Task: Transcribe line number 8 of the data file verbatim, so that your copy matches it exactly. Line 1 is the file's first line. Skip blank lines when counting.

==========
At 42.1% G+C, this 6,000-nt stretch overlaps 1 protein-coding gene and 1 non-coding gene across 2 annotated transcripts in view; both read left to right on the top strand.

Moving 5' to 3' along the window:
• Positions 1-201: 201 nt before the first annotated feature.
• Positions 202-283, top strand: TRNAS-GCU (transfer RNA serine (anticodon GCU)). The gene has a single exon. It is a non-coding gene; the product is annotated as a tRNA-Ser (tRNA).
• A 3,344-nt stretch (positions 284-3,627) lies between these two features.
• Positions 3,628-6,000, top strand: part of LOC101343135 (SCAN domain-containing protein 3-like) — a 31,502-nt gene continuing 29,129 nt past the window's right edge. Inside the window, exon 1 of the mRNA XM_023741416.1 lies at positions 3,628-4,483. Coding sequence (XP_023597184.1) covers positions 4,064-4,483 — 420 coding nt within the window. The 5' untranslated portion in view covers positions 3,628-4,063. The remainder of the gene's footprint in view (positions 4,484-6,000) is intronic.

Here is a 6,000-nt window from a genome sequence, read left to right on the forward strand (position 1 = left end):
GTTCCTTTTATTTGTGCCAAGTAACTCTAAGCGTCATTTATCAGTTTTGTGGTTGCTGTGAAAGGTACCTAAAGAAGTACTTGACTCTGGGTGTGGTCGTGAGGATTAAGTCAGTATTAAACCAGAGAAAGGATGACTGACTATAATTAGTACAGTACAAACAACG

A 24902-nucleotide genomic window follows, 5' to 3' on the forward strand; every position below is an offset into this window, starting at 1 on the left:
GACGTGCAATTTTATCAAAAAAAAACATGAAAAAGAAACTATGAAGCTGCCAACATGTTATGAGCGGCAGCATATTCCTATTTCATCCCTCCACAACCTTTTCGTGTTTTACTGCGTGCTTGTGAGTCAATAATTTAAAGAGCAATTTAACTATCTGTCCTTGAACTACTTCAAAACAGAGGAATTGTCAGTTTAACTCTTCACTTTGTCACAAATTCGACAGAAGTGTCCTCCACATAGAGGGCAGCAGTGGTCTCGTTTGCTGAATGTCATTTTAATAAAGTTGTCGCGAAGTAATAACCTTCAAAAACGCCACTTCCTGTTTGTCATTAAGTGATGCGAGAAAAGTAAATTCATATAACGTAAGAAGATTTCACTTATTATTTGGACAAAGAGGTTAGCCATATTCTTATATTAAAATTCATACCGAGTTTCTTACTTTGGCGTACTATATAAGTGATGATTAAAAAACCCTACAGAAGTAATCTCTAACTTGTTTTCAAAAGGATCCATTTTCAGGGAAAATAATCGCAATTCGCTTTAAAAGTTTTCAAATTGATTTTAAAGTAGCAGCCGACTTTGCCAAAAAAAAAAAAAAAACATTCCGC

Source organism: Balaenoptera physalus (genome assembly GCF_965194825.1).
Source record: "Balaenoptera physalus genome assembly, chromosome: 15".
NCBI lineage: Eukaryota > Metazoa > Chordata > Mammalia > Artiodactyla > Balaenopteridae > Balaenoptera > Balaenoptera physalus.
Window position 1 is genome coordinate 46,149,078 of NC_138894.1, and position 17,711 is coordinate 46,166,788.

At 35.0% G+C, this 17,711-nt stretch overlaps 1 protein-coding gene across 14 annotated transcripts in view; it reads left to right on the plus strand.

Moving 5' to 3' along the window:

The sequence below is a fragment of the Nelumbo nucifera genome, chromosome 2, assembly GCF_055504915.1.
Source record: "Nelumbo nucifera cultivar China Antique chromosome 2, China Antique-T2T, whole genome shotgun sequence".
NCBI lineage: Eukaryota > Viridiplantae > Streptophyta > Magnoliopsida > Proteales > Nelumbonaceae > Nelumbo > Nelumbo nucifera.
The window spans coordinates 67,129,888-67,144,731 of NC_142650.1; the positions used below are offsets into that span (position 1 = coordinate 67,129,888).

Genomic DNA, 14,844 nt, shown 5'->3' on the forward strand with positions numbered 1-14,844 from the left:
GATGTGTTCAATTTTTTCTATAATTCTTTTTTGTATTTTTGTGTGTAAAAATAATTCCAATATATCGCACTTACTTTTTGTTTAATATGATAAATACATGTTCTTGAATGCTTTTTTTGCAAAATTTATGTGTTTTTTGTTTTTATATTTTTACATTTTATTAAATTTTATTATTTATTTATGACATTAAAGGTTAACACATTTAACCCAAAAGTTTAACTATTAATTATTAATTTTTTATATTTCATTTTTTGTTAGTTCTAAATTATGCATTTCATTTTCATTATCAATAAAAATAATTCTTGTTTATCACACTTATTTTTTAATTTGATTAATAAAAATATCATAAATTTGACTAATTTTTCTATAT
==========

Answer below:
GTTCCTTTTATTTGTGCCAAGTAACTCTAAGCGTCATTTATCAGTTTTGTGGTTGCTGTGAAAGGTACCTAAAGAAGTACTTGACTCTGGGTGTGGTCGTGAGGATTAAGTCAGTATTAAACCAGAGAAAGGATGACTGACTATAATTAGTACAGTACAAACAACG